by experience. The result of last
year's election should have been suf
ficient to give them the clearest en
lightenment respecting this fact.
Cleveland will retire from office in 1S17
with its profits, caring not a whit for
the party he has betrayed and
stranded. But how will it b with
those democarts who now persist in
upholding and sustaining him in his
policy of wreck and ruin in his uni
form adherence to republican policy
and practice in his imitation of John
Sherman regarding the silver question?
Until the advent of Cleveland who
came, it seems, to blight and destroy
there has been no difference in the
democratic party concerning its d
votiou to its fundamental doctrine that
gold and silver were the constitutional
standards of our money system and
the free coinage of both a necessity tin
disputed by any democrat anywhere.
St. Joe (tazette.
It brings the blush of shame to the
cheek of every true American to sre
this great government truckling to a
syndicate of English capitalists, who
cau at will increase or deciease the
gold reserve. Such a financial policy
is little short of criminal. The Times
would love to be able to commend the
course of this administration which
bears the democratic name, but a
traitor is none the less a traitor under
the democratic cloak, and we cannot
regard as less than traitorous the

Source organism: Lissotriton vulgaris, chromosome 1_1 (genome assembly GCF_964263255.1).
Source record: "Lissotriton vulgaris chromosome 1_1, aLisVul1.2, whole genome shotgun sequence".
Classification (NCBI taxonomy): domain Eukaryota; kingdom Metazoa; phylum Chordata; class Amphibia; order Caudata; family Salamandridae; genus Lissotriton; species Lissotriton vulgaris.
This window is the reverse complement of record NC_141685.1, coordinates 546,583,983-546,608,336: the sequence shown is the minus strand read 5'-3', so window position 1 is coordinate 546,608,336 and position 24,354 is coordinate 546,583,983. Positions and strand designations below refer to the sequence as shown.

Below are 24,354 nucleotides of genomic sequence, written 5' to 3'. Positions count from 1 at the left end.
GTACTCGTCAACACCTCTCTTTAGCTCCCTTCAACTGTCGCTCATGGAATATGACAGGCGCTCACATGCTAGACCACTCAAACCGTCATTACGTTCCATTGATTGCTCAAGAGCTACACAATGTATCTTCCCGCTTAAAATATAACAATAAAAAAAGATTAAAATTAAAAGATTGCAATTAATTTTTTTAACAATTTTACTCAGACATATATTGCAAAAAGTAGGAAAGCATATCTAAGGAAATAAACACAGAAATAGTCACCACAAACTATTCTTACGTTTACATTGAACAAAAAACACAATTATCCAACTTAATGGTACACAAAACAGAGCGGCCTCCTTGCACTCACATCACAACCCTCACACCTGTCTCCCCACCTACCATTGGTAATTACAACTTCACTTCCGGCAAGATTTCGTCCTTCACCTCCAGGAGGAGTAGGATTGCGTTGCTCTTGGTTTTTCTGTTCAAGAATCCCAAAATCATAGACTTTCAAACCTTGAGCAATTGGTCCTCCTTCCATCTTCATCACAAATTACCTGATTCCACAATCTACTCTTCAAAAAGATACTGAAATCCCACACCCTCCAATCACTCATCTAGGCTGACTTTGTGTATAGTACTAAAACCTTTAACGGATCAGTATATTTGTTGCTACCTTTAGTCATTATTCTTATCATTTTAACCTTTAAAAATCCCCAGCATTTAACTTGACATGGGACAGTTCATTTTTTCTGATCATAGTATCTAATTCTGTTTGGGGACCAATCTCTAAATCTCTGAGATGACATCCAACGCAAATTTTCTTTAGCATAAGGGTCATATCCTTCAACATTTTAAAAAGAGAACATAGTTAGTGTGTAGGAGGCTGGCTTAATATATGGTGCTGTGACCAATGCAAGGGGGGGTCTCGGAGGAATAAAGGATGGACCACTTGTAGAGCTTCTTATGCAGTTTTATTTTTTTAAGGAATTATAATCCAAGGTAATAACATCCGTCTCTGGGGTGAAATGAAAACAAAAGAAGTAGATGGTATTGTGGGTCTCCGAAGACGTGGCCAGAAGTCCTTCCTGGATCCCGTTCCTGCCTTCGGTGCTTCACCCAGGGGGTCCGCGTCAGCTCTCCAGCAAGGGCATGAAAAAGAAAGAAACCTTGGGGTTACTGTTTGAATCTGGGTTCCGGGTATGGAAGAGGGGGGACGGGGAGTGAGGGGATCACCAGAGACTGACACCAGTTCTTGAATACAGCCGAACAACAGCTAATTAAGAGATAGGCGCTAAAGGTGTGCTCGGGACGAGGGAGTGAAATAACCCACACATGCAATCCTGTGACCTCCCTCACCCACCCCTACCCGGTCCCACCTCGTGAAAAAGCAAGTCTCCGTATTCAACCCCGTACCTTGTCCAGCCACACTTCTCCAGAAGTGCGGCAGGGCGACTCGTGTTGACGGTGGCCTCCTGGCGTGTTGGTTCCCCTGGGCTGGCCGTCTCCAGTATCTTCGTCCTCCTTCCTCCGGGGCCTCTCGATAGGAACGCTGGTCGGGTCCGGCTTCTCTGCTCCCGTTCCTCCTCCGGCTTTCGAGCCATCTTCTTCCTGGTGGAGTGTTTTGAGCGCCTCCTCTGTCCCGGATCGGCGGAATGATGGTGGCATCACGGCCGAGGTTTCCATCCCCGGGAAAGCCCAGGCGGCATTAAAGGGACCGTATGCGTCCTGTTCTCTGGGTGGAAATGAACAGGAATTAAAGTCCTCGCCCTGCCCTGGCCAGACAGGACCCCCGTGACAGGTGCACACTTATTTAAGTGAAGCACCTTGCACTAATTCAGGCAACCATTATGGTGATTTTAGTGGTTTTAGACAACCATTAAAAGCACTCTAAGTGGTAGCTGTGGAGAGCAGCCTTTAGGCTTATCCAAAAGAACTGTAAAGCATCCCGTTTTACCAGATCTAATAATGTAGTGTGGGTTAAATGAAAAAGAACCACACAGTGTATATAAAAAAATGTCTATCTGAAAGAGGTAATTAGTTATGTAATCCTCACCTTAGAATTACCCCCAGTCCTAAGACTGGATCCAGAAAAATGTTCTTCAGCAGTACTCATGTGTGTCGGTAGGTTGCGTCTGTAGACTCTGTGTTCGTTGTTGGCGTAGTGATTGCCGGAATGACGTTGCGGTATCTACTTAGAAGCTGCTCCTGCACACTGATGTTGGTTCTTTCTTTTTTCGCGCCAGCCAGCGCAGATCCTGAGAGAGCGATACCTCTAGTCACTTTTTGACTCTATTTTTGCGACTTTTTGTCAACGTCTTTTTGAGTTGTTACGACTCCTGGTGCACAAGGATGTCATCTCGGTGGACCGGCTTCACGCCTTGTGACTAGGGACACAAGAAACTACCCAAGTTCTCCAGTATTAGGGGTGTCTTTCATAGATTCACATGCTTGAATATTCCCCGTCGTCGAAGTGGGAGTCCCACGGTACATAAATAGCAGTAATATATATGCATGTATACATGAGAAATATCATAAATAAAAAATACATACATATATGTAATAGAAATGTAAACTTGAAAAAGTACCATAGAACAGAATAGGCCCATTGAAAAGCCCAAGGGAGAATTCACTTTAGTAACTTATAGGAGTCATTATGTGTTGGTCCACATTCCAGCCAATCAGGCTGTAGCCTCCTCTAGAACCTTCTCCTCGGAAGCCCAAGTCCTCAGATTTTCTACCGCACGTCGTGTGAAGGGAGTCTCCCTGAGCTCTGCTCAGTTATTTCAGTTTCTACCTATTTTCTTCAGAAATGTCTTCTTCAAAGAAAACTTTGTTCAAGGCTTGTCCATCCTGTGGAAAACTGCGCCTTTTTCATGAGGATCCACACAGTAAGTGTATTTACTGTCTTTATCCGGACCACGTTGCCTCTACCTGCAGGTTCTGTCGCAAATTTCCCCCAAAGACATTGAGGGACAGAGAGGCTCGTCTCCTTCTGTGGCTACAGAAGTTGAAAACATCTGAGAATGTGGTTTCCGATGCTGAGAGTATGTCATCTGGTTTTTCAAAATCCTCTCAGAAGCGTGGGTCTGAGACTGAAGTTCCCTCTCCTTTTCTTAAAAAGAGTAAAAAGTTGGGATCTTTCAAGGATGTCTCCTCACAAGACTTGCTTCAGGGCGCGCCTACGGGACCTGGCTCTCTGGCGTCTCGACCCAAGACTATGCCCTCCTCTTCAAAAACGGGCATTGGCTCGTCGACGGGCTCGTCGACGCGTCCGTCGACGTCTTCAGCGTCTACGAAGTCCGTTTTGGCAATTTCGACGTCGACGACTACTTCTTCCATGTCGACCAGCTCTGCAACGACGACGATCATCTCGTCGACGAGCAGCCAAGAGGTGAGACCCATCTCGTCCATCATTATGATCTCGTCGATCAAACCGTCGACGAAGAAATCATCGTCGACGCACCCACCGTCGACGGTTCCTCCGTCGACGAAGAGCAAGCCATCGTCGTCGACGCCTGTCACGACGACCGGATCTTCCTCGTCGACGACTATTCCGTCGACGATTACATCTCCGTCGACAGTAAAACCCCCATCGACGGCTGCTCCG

action of the administration in deliv
ering into the hands of an English syn
dicate the financial policy of our gov
ernment. Papillion Times.
Senator David B. Hilt, said to a
reporter the other day: "The fact can
not be overlooked or disguised that
we have not had a victory in a single
northern state since the advent of the
present administration in power, and
besides have lost many southern
states." Commenting on this state
ment the Nebraska City Press ob
serves very truthfully that "This is all
very true, but Senator Hill has contrib
uted a full share of that discontent
which made the defeat of his party
possible. There is no question about
Iloea Your Ilreath Come
in Duchess Trousers?
Many get theirs that way.
C. E. Wescott & Son jo sales have
passed the lineof 4,000pairsof Duchess
Everybody happy in Duchess Trous
ers. U. XJ. wescou & son sens lueiu,
and everyone who tries them Is sure
to buy nokg other.
Wescott & Son have in most of their
fall stock. Look out for bargains.
(Written forTiiE JontNAt..)
lie is always standing ready, with ft shawl or
He asks her oh! so tei.derly, if he may smoke,
He buttons up her over slices he lifts the blinds
He Is better than an angel while the honey
And he aekH the same old chestnut that we used
"Do you think that others ever were so happy,
"I never would live over all the drearv past."
And I guess you wouldn't either- ould the
honey moon last!
He stays home in the evening, and he lights the
He takes her driving daily, it she so desire,
To win her love und favor betakes lotsof pains
They always act the f ame way till the honey
He kisses her at morniug, he kisses her at noon,